Tag: DIY

Stitchery Part V: Applique…

Appliqué can be as simple as applying a leaf to a surface, or as complex as the ‘tablion’ in Byzantium.

Stitchery Part IV: Chinese Symbolism…

The invention of the draw loom and the development of brocades allowed patterns to be woven into the cloth, which was often over-embroidered to augment the woven patterns (a technique I now employ on my hats…) 

Stitchery Part III: The Stitches…

There are somewhere around 100 – 150 identifiable embroidery stitches used worldwide. I have only captured here those that are the oldest and most recognizable…

Stitchery Part II: Tools and Techniques…

Bronze needles are the best for embroidery as they have a smooth surface and are more pliable than steel, which reduces finger fatigue…

Stitchery Part I: History and Fibers…

This 5-part series begins with a very brief historical overview and comparison of embroidery between East and West…

Teaching Applique at the Seaview Fiber Arts Guild…

I was invited to teach the arts of applique and embroidery to the Seaview Weaving and Fiber Arts Guild. Little did they know how much trouble I would bring through their door …

Reconstructing an UlaanBaatar boot…

A friend and I stumbled across these boots in a military antiques shop in Seattle, and recognized them as traditional Mongolian footwear from UlaanBaatar.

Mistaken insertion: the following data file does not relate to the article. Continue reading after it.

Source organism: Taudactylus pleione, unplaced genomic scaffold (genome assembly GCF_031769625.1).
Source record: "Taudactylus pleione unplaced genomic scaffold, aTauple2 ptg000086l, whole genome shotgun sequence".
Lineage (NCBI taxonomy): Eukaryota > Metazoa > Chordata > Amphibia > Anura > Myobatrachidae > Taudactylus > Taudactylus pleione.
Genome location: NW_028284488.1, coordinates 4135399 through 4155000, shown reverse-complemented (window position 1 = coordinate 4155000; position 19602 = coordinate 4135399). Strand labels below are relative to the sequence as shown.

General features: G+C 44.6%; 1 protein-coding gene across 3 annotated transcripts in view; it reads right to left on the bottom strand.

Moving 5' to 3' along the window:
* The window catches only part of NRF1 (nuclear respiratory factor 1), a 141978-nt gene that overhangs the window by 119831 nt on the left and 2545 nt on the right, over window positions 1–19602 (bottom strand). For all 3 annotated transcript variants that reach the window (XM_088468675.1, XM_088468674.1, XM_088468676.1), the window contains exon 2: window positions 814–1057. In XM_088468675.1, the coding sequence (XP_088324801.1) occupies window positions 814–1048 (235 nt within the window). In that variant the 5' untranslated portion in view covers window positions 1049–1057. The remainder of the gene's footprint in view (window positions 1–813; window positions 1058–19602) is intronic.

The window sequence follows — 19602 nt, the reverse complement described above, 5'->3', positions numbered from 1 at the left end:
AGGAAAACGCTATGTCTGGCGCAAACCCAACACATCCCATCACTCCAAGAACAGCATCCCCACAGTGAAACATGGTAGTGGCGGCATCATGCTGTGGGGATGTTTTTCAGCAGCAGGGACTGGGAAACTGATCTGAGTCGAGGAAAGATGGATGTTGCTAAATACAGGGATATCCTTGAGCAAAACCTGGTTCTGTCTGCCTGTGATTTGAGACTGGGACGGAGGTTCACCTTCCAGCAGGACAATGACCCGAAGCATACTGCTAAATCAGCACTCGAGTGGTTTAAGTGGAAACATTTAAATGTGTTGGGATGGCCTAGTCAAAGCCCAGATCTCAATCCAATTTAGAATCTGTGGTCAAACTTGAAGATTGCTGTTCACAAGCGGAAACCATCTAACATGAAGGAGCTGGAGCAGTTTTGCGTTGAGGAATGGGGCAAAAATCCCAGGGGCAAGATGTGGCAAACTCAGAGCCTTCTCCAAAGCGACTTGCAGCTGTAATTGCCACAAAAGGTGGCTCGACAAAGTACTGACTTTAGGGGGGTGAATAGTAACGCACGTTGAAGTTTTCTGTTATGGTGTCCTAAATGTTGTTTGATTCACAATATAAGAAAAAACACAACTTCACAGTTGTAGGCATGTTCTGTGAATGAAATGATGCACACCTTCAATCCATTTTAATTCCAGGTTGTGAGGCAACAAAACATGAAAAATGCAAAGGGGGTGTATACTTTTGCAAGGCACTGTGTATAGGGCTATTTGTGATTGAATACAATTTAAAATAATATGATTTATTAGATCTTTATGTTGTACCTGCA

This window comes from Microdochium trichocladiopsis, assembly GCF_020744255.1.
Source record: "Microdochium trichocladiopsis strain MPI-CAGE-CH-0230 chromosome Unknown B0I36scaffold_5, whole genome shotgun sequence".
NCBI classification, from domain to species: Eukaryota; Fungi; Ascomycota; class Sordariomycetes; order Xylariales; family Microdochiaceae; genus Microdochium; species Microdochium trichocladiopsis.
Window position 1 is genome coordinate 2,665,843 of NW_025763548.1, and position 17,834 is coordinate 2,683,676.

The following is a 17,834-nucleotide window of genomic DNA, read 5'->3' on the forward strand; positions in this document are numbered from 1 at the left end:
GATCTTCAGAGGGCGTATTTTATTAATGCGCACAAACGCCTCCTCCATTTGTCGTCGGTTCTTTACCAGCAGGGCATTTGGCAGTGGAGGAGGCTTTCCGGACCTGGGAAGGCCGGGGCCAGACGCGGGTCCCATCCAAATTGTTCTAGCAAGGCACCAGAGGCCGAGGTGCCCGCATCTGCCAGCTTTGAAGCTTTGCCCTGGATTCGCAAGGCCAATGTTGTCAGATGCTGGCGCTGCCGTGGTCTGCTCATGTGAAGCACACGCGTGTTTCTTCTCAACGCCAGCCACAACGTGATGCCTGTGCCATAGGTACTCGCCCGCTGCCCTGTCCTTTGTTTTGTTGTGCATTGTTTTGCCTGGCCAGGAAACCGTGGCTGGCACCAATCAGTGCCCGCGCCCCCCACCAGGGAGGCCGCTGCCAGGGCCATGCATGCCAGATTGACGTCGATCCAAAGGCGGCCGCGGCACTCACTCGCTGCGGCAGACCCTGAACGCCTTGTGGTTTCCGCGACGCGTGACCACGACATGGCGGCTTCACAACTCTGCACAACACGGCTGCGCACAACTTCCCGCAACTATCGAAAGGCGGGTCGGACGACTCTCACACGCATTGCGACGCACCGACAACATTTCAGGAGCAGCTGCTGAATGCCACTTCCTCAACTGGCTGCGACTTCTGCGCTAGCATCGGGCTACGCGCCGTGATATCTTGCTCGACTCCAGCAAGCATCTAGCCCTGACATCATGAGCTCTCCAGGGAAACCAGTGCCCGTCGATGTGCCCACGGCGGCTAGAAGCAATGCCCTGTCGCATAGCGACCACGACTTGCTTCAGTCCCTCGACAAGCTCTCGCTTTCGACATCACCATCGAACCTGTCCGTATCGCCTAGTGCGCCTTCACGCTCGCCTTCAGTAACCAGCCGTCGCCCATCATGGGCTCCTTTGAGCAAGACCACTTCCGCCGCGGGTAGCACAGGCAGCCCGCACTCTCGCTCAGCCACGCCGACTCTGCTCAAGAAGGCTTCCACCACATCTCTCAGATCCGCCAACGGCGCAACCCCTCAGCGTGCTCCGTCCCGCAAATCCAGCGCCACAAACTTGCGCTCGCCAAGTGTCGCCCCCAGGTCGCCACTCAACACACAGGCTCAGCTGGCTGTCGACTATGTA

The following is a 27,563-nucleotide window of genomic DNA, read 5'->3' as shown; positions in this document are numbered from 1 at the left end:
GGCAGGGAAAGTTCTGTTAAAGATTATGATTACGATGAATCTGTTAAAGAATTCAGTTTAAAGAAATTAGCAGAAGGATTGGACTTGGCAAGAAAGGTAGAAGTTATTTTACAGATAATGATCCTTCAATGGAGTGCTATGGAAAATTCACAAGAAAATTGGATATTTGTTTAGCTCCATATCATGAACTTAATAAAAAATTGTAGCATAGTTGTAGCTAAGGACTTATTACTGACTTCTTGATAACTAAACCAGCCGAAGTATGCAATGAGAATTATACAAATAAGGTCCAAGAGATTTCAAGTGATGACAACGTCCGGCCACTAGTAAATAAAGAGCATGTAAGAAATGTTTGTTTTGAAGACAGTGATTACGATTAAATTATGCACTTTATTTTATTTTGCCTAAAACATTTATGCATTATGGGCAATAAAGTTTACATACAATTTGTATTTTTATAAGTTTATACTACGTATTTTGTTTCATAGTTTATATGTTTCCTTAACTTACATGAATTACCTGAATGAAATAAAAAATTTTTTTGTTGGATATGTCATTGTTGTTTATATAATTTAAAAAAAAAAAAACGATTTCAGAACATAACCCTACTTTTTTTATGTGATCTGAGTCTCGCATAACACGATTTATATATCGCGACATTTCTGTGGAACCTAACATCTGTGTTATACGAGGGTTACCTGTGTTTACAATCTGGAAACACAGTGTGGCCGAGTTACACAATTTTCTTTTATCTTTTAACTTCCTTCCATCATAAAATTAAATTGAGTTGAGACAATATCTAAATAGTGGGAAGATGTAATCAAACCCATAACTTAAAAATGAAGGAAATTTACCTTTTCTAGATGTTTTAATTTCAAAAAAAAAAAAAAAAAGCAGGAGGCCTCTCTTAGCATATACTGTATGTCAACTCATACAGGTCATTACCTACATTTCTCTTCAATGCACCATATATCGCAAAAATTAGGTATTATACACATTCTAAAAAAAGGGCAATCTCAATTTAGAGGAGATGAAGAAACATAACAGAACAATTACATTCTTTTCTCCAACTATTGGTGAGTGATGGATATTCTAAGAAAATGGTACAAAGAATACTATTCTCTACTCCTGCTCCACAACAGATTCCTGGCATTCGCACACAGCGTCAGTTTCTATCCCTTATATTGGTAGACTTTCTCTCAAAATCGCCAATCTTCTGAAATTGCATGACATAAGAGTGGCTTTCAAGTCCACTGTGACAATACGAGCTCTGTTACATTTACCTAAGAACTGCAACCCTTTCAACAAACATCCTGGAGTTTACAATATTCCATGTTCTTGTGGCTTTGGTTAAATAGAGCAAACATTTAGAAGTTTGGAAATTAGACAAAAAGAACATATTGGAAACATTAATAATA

Making a Tibetan maikhan…

The peaked roof of the 13th century maikhan was supported by a ridgepole, supported in turn by two upright poles. Guy ropes were made of yak hair and adorned with prayer flags, which served to both mark the guy ropes (notorious trip hazards), and to send prayers to heaven for the Buddhist inhabitants.

Medicinal teas of the East and West during the medieval period…

This article compares a selection of herbs which were used as medicinal teas in both Western Europe and Asia during the medieval period. It includes personal taste tests : )

Pre-17th century uses of mint…

I had planned to write about the medieval uses of the herbs and flowers growing in my own garden. When I found out how extensive the Mint family was, I focused on this genus and discarded all else…